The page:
Date Approved

2020

Degree Type

Open Access Senior Honors Thesis

Department

Biology

Second Advisor

Kristi Judd

Third Advisor

Marianne Laporte

Abstract

Anthropogenic impacts drive global changes that can negatively impact wildlife. For example, using lead pipes in Flint, MI has resulted in contaminated drinking water that is likely to have moved into the environment through irrigation. Juvenile American robins (Turdus migratorius) captured in watered parks of Flint have blood-lead levels considered dangerous to brain functioning. The purpose of this study was to develop and test a feeder puzzle for assessing the cognitive effects of lead in wild urban songbirds. We predicted that songbirds could learn how to feed from a feeder puzzle, and if they visited the feeder in groups, then the solution to the puzzle could potentially be transferred by social learning within the group. Furthermore, we predicted that cognition task success could be assessed by monitoring how species interact with the feeder. The prototype was visited by American robins (Turdus migratorius), house sparrows (Passer domesticus), and European starlings (Sturnus vulgaris). Sparrows and starlings demonstrated the potential for social transmission by visiting the puzzle in small groups. Furthermore, starlings solved the puzzle to access food, suggesting that the feeder could be used to evaluate how lead affects songbird cognition and learning.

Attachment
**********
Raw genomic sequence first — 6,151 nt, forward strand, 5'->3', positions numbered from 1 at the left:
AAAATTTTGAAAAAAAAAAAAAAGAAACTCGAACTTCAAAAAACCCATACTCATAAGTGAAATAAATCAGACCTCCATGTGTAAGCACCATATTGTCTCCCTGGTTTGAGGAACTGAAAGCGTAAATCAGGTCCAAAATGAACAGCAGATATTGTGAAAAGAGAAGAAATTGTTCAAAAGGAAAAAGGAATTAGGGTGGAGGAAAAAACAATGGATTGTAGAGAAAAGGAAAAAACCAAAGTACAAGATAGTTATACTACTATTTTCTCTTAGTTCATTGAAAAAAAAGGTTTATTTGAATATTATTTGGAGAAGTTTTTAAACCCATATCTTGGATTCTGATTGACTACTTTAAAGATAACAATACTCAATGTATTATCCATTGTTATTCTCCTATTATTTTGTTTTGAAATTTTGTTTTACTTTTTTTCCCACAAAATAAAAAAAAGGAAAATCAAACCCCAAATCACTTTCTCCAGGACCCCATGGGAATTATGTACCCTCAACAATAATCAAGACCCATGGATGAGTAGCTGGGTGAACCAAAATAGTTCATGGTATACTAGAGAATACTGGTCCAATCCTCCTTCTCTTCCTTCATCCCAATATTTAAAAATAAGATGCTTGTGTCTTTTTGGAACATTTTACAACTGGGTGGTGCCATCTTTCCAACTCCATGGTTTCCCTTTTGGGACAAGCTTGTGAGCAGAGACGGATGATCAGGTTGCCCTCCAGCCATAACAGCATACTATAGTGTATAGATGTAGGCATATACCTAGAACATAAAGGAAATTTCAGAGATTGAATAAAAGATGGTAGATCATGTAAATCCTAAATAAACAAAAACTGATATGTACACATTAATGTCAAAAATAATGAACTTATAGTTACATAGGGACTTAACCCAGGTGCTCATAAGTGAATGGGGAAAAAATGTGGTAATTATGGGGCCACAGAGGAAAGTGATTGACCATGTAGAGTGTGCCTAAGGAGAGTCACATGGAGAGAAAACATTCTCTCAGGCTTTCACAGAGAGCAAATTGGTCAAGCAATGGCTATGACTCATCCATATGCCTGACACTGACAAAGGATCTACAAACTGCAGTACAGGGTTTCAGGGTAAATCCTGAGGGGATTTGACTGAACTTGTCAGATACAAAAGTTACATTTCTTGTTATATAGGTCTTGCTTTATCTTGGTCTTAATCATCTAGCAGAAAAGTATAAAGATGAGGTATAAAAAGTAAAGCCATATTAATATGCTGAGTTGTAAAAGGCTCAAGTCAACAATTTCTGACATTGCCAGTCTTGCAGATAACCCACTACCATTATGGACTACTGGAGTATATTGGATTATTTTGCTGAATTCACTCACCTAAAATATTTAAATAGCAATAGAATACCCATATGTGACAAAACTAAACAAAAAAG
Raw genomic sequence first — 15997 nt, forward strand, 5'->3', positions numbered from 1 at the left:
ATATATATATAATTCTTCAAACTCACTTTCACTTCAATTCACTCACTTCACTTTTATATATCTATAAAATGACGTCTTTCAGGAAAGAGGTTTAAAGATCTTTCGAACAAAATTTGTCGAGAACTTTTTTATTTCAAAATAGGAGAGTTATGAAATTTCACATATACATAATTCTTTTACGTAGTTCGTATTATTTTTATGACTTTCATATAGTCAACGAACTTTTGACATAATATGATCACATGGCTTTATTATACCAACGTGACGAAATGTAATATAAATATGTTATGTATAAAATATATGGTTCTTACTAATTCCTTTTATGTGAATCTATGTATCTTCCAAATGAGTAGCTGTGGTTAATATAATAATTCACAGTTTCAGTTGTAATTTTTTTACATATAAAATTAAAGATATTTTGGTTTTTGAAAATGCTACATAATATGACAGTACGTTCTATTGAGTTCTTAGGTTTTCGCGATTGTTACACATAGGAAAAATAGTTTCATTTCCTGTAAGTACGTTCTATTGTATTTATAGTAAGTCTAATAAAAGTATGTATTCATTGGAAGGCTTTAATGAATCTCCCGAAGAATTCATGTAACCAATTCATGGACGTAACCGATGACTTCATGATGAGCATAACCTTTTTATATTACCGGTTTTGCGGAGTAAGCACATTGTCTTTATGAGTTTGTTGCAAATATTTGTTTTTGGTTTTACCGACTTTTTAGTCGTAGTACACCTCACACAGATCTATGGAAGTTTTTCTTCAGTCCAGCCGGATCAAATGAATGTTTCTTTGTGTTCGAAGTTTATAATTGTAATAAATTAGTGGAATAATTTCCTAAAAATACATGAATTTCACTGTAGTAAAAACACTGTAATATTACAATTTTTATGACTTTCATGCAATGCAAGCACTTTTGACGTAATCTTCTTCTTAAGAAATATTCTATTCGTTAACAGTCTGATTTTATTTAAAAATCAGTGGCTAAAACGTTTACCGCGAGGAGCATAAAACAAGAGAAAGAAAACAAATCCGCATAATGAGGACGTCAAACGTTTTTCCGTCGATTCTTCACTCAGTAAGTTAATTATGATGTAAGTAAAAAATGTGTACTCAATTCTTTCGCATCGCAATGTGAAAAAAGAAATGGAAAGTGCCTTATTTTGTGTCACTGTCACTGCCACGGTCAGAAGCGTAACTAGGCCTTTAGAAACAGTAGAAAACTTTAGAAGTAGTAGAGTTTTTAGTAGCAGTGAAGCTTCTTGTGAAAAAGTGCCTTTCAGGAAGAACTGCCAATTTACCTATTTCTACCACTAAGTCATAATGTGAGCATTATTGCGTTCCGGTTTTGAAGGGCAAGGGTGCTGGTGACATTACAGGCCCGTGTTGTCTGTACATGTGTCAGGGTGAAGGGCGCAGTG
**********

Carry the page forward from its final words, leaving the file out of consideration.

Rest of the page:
Included in

Biology Commons

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